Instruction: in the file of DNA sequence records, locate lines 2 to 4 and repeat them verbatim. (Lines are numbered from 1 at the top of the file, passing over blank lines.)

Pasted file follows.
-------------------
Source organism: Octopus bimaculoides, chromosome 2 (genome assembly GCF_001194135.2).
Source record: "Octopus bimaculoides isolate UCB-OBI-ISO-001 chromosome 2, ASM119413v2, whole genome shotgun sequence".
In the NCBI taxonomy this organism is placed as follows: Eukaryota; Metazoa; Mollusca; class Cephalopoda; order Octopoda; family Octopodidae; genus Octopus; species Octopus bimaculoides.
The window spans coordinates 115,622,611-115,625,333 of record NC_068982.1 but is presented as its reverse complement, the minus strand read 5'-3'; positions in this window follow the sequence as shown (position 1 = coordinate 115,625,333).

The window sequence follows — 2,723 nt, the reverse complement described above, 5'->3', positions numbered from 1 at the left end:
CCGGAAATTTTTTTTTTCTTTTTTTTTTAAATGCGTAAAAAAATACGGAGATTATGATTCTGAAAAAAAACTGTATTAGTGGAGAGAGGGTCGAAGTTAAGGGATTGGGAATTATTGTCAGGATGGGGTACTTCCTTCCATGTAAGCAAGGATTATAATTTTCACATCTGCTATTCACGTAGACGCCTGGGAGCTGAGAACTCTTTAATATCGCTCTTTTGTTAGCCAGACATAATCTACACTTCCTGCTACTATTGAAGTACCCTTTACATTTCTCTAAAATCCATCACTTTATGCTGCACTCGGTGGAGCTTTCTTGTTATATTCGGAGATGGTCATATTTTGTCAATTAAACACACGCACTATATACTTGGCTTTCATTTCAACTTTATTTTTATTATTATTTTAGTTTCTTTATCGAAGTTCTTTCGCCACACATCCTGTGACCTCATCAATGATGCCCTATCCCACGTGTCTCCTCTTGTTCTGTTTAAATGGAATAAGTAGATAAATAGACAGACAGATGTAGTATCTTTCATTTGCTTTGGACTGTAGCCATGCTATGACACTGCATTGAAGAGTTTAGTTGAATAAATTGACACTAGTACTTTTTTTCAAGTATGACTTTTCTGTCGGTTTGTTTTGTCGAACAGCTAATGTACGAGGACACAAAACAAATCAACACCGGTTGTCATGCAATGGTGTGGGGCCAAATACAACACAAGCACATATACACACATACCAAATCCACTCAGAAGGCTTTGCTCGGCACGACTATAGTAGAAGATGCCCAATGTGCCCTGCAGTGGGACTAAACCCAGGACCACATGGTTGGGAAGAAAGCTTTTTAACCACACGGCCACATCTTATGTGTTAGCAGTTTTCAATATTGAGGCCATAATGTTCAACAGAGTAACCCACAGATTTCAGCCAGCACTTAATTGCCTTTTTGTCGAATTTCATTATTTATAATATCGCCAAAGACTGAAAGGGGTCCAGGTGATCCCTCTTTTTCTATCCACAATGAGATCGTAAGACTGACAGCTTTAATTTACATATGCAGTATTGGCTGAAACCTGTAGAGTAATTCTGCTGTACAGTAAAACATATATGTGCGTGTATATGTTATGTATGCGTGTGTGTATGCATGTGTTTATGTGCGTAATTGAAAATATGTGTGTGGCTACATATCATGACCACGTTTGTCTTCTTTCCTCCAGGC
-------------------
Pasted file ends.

Source record: "Octopus bimaculoides isolate UCB-OBI-ISO-001 chromosome 2, ASM119413v2, whole genome shotgun sequence".
In the NCBI taxonomy this organism is placed as follows: Eukaryota; Metazoa; Mollusca; class Cephalopoda; order Octopoda; family Octopodidae; genus Octopus; species Octopus bimaculoides.
The window spans coordinates 115,622,611-115,625,333 of record NC_068982.1 but is presented as its reverse complement, the minus strand read 5'-3'; positions in this window follow the sequence as shown (position 1 = coordinate 115,625,333).